To really make things confusing you could always look at the Baturas. The old models can hold in moisture too much for multi-day ventures but supposedly they've made it much better in the current model. The Baturas are warmer than the Nepals, feel more nimble and weigh 4 ounces less. Lofty price tag though.

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Baruntses at 16K
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Re: Mountaineering Boots for Rainier

Postby HuskyRunner » Sat Oct 05, 2013 7:50 am

When we did Baker and Sahale I used my Lowa Civettas (plastic doubles) and while warm and worked fine on the glaciers, on dry trails they are tanks and really beat up my feet. In the 15 years since those climbs I've worn the Lowas twice for ice climbing. Next time the Lowas come out of the closet will likely be for Denali, not a whole lot of use in the 15 years I've had the boots.

Been on Rainier twice (Emmons/Winthrop and Kautz) on both times wore leather boots on June ascents. First time with Garmont Pinnacles (leather but not insulated) and my feet were plenty warm but we did have really nice weather. Second time (Kautz) I wore some Kaylands that are lightly insulated. We had mist and rain on the climb up to base of the Kautz and I neglected to put my boots into my bag that night subsequently my boots were mighty cold the next morning. Tried warming the boots in the hour it took us to get ready but they were still cold and I wound up with some mild frostbite for my stupidity. It was a very cold June day though, most of our water froze and it's the only time I have been cold climbing in a down jacket. The Kaylands have been terrific boots all sorts of hikes and climbs in the Rockies including winter ascents of Kelso ridge (twice), Cables on Longs, East ridge of Bancroft and plenty of other hikes. I've definitely gotten my money's worth out of those boots.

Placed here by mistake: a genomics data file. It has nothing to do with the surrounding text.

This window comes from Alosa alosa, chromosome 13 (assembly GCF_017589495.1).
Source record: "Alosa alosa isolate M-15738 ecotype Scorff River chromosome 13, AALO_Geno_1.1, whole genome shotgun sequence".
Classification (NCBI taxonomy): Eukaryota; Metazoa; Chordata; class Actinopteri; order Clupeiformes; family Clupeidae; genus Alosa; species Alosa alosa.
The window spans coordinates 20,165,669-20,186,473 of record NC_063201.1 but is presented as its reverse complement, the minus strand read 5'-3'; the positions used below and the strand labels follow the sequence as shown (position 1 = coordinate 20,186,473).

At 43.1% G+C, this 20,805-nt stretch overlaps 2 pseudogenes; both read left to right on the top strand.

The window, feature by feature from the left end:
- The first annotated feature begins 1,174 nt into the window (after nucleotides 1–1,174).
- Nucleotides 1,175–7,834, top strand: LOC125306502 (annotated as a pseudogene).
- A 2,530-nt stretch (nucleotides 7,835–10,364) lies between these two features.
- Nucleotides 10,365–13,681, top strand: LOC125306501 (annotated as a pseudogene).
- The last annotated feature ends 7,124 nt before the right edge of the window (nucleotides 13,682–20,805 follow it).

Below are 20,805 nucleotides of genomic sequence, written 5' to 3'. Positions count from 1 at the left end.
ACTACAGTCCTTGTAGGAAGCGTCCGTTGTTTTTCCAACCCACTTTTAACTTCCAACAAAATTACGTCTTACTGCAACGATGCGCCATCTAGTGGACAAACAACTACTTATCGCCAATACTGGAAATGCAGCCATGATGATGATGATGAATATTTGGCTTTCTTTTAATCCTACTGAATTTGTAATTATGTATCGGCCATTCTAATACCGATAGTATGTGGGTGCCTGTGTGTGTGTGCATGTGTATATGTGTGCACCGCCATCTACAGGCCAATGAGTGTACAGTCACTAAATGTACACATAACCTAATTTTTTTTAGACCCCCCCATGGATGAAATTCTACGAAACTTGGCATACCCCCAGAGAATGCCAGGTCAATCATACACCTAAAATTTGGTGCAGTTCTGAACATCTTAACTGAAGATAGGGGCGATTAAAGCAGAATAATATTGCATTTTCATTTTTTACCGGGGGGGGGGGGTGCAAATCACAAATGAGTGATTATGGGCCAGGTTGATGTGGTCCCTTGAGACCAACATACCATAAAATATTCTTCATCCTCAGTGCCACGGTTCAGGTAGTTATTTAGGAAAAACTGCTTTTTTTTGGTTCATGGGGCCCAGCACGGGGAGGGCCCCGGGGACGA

Your profile says 2 winter ascents, what boots did you use then and what were the conditions?
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Re: Mountaineering Boots for Rainier

Postby Rock-a-Fella » Sat Oct 05, 2013 8:19 am

Great Advice so Far!

I might add:

Don't pick a boot because someone else wears them or you like how they look! THE FIT! THE FIT! THE FIT!

As Brian C posted in his reference to Nepals: (if they fit your feet)

CO Native posted:"Anything stiff enough to take an automatic crampon is going to be tough on your feet over long distances"

My feet are relatively avg. but my heels and ankles are narrow! I have friends with "Flintstone Feet" who could never wear the same brand boots

Long Mountaineering trips beat up your feet. Long trips with the wrong boots could create huge problems!

Are you solving for a "One Boot does All" choice or will you approach in a different boot?

Go to shop with an experienced "Fitter". If they don't start by looking at the shape of your foot you could be in the wrong place. You are about to spend a chunk of money
on gear and an expedition. You will have much to focus on and the blisters or the frostbite on your feet should not be one of them.

Review ALL the input in the replies on plastic vs doubles, socks, liners, sweaty feet solutions, etc and find the boot for YOUR FEET but first find the brand or models that FIT YOUR Feet.